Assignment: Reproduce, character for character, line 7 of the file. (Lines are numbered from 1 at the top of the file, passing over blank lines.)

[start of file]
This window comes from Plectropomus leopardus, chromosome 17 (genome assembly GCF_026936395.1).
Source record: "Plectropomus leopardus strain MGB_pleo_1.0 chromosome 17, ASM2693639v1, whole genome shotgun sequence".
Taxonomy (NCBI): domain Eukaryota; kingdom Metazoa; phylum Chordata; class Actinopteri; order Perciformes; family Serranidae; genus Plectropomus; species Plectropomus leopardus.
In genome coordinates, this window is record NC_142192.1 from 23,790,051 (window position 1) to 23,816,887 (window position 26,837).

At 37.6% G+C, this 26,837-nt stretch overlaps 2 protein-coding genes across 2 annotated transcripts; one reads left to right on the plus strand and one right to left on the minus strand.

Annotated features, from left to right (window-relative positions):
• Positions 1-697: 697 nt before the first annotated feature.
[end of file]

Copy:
• Positions 1-697: 697 nt before the first annotated feature.